Monday, November 14, 2022

Art Note: John Everett Millais's Ophelia

Millais, John Everett. Ophelia. 1851–1852.  Oil on canvas. Tate Britain [formerly known as the Tate Gallery {and, before that, known as the National Gallery of British Art}]. (and elsewhere).

Hamlet wears black and carries a skull.  Ophelia is surrounded by flowers.  Lady Macbeth looks like the kind of person you wouldn’t want to invite to dinner.

All that is right, right?  But how do you know?

Well, sure, you could read the plays carefully, noting every line and every nuance of every line.  Or you could let artists throughout art history do the work for you!

Let’s start with Ophelia, who has received a great deal of artistic attention over the centuries.  The top contender for “Most Recognized Portrait of Ophelia” is probably the one by John Everett Millais.

The painting visualizes a scene that is not actually put on stage in Shakespeare’s play.  It’s a visualization of Queen Gertrude’s “willow” speech reporting Ophelia’s death to King Gertrude and to Ophelia’s brother Laertes.  Here are a few key sections from that speech:

There is a willow grows askant the brook
That shows his hoary leaves in the glassy stream.
Therewith fantastic garlands did she make.
. . . . . .
[Then she] fell in the weeping brook.  Her clothes spread wide,
And mermaid-like awhile they bore her up,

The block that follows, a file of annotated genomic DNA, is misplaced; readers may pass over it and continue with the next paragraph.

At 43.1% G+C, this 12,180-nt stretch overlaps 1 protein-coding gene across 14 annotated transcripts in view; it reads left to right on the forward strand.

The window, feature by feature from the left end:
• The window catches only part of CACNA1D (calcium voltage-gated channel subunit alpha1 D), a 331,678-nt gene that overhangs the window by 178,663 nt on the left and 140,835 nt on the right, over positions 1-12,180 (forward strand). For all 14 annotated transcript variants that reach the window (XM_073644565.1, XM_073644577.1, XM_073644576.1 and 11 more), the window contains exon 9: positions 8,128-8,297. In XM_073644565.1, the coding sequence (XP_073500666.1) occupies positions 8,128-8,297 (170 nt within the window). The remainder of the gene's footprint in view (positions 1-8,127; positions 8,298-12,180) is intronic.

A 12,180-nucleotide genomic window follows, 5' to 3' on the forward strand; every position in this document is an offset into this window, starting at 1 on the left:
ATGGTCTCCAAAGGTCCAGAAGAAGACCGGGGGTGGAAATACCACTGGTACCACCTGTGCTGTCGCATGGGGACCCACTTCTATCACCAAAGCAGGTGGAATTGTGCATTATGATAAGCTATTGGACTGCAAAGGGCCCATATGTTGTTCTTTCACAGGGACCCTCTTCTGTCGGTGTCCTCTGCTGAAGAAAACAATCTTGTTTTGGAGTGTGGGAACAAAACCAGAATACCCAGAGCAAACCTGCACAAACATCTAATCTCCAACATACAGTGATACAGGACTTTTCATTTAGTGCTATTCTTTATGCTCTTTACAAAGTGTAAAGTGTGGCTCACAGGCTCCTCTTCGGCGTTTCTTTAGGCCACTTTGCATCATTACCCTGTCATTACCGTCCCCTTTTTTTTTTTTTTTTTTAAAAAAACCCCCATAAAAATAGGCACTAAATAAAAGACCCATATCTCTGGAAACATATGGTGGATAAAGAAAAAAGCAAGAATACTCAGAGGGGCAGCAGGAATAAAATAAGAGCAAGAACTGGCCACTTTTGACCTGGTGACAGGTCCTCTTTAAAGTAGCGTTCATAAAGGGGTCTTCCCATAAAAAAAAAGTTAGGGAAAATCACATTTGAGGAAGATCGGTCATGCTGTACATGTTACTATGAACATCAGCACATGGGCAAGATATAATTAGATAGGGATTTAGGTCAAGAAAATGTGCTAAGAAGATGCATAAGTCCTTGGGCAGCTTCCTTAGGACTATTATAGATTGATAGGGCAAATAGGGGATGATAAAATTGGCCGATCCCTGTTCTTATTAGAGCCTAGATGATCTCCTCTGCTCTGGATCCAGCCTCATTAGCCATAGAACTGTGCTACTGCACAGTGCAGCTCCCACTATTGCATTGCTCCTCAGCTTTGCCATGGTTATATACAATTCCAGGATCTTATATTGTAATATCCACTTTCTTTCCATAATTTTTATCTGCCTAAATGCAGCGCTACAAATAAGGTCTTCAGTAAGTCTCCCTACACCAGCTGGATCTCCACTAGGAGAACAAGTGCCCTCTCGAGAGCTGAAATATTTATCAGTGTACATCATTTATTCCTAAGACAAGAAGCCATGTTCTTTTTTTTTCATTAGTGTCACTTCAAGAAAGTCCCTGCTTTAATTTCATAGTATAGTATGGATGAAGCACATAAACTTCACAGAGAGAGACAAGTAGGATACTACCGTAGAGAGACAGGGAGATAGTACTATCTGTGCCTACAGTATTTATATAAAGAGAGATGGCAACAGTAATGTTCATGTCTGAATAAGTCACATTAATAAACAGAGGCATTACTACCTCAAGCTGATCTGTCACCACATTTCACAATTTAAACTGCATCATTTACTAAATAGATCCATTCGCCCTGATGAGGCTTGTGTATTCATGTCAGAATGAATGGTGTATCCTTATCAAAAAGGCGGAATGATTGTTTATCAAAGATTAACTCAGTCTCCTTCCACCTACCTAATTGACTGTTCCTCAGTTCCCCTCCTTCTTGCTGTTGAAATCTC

Which time she chanted snatches of old lauds . . . .
. . . . . .
. . . But long it could not be
Till that her garments, heavy with their drink
Pull’d the poor wretch from her melodious lay
To muddy death. (IV.vii.165ff, passim)

Let’s take a moment to paraphrase Gertrude’s speech.  “You know where that willow over the brook is?  Well, Ophelia went there and made a bunch of daisy chains with all sorts of flowers (not just daisies).  Then she fell in, singing all sorts of hits from the ’80s all the time.  And it looked like it would be all right for a moment—you know how your swimming suit is full of bubbles when you first get in the pool?  But it didn’t take long for her clothes to fill with water and drag her down to the bottom.  And when they did, she died.”

This painting picks all those details up and gives them, in words from another Shakespeare play, “a local habitation and a name.”  It fixes the lyricism of Gertrude’s speech in a specific image we can all contemplate.  The willow is there—if we think of the brook as flowing from right to left, she’s about to float under it; if she’s heading downstream feet-first (the order in which the images are presented in the text), she’s just passed under it.  The garlands are there—notice one woven together as a laurel crown floating near Ophelia’s right foot.  Either it’s following her downstream or it’s proceeding her.  The singing might be there in that expression on Ophelia’s face—or it might not. There’s ambiguity in what her open mouth portrays.  But there’s less ambiguity in the garments that are also there.  They are clearly getting “heavy with their drink”—mostly around the waist at the moment the picture portrays, but we can imagine the currently-floating skirt of the dress filling with water and eventually bringing Ophelia fully under.

You may think I’m making too much of the ambiguity about which way the water’s flowing and whether Ophelia is singing and what I mean by the “eventually” of Ophelia’s drowning, but those are all important components of the painting.

In a recent Twitter poll, more people thought the brook is flowing to the left (i.e., Ophelia is floating headfirst down the stream) than the other options. And some respondents were pretty vehement about it!